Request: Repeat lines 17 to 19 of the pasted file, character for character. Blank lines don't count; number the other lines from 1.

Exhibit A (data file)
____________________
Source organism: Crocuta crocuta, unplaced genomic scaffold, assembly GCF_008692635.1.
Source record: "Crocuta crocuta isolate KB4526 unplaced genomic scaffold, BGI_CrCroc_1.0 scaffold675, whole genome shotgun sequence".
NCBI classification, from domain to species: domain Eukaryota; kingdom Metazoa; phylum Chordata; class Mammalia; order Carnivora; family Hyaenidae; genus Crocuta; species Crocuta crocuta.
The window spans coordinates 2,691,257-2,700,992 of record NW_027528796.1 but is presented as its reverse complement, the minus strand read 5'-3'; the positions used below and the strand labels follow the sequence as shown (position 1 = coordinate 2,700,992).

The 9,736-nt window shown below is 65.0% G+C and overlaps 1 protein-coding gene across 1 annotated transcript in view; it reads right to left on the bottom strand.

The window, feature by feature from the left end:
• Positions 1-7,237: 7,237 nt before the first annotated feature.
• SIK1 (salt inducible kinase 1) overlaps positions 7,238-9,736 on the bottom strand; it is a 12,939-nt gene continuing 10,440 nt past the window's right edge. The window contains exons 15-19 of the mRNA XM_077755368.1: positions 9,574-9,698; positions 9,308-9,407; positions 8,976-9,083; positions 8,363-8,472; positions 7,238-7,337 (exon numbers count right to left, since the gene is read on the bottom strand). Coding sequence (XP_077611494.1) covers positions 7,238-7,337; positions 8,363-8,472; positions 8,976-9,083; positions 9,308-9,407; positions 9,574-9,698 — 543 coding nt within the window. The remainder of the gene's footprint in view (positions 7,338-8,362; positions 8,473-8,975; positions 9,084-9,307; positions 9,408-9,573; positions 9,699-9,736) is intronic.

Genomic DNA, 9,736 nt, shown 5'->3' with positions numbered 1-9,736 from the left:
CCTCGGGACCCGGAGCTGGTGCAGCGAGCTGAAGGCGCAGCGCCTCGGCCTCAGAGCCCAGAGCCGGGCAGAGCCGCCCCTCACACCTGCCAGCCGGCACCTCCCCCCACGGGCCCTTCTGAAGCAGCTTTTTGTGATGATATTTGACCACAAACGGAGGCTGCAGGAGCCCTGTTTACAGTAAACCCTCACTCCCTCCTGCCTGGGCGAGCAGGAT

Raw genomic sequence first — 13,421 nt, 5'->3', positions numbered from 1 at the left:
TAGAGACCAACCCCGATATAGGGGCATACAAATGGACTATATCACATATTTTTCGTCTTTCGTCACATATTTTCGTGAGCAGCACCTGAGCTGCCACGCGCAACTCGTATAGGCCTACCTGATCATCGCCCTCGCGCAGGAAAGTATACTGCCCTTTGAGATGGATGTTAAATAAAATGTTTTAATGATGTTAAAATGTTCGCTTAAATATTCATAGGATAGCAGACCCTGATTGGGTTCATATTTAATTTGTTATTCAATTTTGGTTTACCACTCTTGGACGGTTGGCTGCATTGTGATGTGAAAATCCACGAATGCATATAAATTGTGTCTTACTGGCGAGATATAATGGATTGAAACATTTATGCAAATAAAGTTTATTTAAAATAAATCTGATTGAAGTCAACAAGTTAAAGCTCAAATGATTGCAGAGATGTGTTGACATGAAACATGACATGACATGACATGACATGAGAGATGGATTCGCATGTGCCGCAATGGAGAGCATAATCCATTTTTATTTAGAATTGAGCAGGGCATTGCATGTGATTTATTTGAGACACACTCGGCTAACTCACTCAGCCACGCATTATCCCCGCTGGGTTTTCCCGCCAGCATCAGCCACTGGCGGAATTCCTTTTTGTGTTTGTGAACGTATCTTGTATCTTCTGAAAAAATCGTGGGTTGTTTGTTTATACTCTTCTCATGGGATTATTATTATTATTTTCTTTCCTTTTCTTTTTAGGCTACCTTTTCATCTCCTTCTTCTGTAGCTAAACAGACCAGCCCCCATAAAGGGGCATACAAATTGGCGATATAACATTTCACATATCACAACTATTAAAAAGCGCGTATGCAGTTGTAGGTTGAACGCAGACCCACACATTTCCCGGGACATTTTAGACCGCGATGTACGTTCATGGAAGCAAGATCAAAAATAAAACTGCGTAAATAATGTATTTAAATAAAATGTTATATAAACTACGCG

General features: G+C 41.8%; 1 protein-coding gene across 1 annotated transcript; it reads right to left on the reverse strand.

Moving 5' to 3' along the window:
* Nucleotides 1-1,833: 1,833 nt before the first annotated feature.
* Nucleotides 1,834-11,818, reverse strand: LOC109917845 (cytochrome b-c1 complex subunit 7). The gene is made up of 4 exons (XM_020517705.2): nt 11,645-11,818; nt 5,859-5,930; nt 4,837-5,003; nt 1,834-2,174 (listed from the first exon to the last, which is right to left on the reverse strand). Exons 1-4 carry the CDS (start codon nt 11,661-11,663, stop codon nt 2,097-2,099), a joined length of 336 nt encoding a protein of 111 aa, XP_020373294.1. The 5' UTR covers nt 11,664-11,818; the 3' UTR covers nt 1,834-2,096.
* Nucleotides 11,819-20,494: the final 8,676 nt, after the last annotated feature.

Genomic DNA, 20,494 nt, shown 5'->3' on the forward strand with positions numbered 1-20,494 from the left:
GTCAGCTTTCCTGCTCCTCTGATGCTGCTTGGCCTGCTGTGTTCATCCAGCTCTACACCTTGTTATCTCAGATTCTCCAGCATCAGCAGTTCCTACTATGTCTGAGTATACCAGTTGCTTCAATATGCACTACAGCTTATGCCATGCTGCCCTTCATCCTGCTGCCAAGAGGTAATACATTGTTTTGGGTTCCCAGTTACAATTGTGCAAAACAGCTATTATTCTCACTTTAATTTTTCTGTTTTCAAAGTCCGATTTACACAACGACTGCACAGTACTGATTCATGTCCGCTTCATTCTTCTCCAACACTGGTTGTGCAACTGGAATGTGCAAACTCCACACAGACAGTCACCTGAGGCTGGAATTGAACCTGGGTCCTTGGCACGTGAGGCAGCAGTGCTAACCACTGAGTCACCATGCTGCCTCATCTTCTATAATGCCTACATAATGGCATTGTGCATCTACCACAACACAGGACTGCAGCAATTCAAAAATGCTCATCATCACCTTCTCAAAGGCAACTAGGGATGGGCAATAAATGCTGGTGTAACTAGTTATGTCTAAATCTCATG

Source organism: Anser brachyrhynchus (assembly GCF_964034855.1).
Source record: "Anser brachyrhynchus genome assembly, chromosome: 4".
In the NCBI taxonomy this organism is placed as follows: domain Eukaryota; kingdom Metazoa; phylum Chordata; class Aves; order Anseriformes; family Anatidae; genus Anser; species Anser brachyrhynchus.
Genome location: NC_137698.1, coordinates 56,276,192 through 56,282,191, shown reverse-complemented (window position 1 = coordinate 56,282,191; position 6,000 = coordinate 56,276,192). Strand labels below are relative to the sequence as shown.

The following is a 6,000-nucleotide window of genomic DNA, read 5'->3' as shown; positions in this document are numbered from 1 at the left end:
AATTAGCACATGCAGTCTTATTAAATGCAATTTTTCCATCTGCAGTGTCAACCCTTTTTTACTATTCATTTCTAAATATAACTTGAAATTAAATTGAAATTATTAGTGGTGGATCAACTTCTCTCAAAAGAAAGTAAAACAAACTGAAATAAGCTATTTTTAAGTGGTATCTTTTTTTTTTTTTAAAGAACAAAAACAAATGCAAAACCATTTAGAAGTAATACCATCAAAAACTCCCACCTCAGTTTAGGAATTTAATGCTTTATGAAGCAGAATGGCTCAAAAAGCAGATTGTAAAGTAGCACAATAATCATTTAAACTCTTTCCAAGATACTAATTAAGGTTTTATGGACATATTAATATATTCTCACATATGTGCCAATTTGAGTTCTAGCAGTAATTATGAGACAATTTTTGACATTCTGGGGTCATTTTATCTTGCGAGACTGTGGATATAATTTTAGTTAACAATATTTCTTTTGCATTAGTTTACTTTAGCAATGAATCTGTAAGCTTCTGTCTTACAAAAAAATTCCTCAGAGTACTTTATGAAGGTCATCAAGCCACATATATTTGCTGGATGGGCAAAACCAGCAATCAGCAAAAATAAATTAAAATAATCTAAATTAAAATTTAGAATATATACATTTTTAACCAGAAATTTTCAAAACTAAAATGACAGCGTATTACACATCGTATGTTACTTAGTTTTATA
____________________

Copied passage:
* Nucleotides 11,819-20,494: the final 8,676 nt, after the last annotated feature.

Genomic DNA, 20,494 nt, shown 5'->3' on the forward strand with positions numbered 1-20,494 from the left:
GTCAGCTTTCCTGCTCCTCTGATGCTGCTTGGCCTGCTGTGTTCATCCAGCTCTACACCTTGTTATCTCAGATTCTCCAGCATCAGCAGTTCCTACTATGTCTGAGTATACCAGTTGCTTCAATATGCACTACAGCTTATGCCATGCTGCCCTTCATCCTGCTGCCAAGAGGTAATACATTGTTTTGGGTTCCCAGTTACAATTGTGCAAAACAGCTATTATTCTCACTTTAATTTTTCTGTTTTCAAAGTCCGATTTACACAACGACTGCACAGTACTGATTCATGTCCGCTTCATTCTTCTCCAACACTGGTTGTGCAACTGGAATGTGCAAACTCCACACAGACAGTCACCTGAGGCTGGAATTGAACCTGGGTCCTTGGCACGTGAGGCAGCAGTGCTAACCACTGAGTCACCATGCTGCCTCATCTTCTATAATGCCTACATAATGGCATTGTGCATCTACCACAACACAGGACTGCAGCAATTCAAAAATGCTCATCATCACCTTCTCAAAGGCAACTAGGGATGGGCAATAAATGCTGGTGTAACTAGTTATGTCTAAATCTCATG